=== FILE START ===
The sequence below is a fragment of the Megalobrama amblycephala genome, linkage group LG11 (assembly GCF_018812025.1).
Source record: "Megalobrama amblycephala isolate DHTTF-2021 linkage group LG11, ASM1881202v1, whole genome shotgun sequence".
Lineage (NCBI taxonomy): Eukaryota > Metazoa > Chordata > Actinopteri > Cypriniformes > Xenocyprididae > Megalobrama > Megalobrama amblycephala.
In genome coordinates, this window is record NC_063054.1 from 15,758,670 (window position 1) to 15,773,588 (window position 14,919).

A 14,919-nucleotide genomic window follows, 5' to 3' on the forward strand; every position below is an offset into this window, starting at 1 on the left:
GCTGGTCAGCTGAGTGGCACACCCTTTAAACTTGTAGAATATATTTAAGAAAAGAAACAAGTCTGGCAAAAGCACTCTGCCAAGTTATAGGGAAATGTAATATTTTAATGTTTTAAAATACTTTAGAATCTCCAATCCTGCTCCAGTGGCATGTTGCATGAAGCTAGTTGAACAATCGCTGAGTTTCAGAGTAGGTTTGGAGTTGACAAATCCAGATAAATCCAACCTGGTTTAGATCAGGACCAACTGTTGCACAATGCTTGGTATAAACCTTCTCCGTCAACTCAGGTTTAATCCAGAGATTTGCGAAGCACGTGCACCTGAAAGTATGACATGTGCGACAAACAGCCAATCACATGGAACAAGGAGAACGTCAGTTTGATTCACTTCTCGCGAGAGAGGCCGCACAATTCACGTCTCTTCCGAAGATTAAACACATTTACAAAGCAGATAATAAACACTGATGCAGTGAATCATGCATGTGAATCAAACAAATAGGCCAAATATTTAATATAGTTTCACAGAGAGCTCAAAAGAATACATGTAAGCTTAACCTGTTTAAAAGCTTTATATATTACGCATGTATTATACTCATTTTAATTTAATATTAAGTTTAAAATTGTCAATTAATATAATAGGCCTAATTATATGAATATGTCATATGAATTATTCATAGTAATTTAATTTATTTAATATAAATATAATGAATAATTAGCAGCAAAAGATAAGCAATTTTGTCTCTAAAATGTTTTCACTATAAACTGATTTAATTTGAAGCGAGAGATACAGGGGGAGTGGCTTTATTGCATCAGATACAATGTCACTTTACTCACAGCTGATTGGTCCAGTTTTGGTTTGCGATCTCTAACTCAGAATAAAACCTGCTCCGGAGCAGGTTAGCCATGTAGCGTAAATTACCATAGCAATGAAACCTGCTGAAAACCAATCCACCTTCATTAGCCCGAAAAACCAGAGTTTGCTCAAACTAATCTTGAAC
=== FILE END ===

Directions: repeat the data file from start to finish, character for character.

The sequence below is a fragment of the Megalobrama amblycephala genome, linkage group LG11 (assembly GCF_018812025.1).
Source record: "Megalobrama amblycephala isolate DHTTF-2021 linkage group LG11, ASM1881202v1, whole genome shotgun sequence".
Lineage (NCBI taxonomy): Eukaryota > Metazoa > Chordata > Actinopteri > Cypriniformes > Xenocyprididae > Megalobrama > Megalobrama amblycephala.
In genome coordinates, this window is record NC_063054.1 from 15,758,670 (window position 1) to 15,773,588 (window position 14,919).

A 14,919-nucleotide genomic window follows, 5' to 3' on the forward strand; every position below is an offset into this window, starting at 1 on the left:
GCTGGTCAGCTGAGTGGCACACCCTTTAAACTTGTAGAATATATTTAAGAAAAGAAACAAGTCTGGCAAAAGCACTCTGCCAAGTTATAGGGAAATGTAATATTTTAATGTTTTAAAATACTTTAGAATCTCCAATCCTGCTCCAGTGGCATGTTGCATGAAGCTAGTTGAACAATCGCTGAGTTTCAGAGTAGGTTTGGAGTTGACAAATCCAGATAAATCCAACCTGGTTTAGATCAGGACCAACTGTTGCACAATGCTTGGTATAAACCTTCTCCGTCAACTCAGGTTTAATCCAGAGATTTGCGAAGCACGTGCACCTGAAAGTATGACATGTGCGACAAACAGCCAATCACATGGAACAAGGAGAACGTCAGTTTGATTCACTTCTCGCGAGAGAGGCCGCACAATTCACGTCTCTTCCGAAGATTAAACACATTTACAAAGCAGATAATAAACACTGATGCAGTGAATCATGCATGTGAATCAAACAAATAGGCCAAATATTTAATATAGTTTCACAGAGAGCTCAAAAGAATACATGTAAGCTTAACCTGTTTAAAAGCTTTATATATTACGCATGTATTATACTCATTTTAATTTAATATTAAGTTTAAAATTGTCAATTAATATAATAGGCCTAATTATATGAATATGTCATATGAATTATTCATAGTAATTTAATTTATTTAATATAAATATAATGAATAATTAGCAGCAAAAGATAAGCAATTTTGTCTCTAAAATGTTTTCACTATAAACTGATTTAATTTGAAGCGAGAGATACAGGGGGAGTGGCTTTATTGCATCAGATACAATGTCACTTTACTCACAGCTGATTGGTCCAGTTTTGGTTTGCGATCTCTAACTCAGAATAAAACCTGCTCCGGAGCAGGTTAGCCATGTAGCGTAAATTACCATAGCAATGAAACCTGCTGAAAACCAATCCACCTTCATTAGCCCGAAAAACCAGAGTTTGCTCAAACTAATCTTGAAC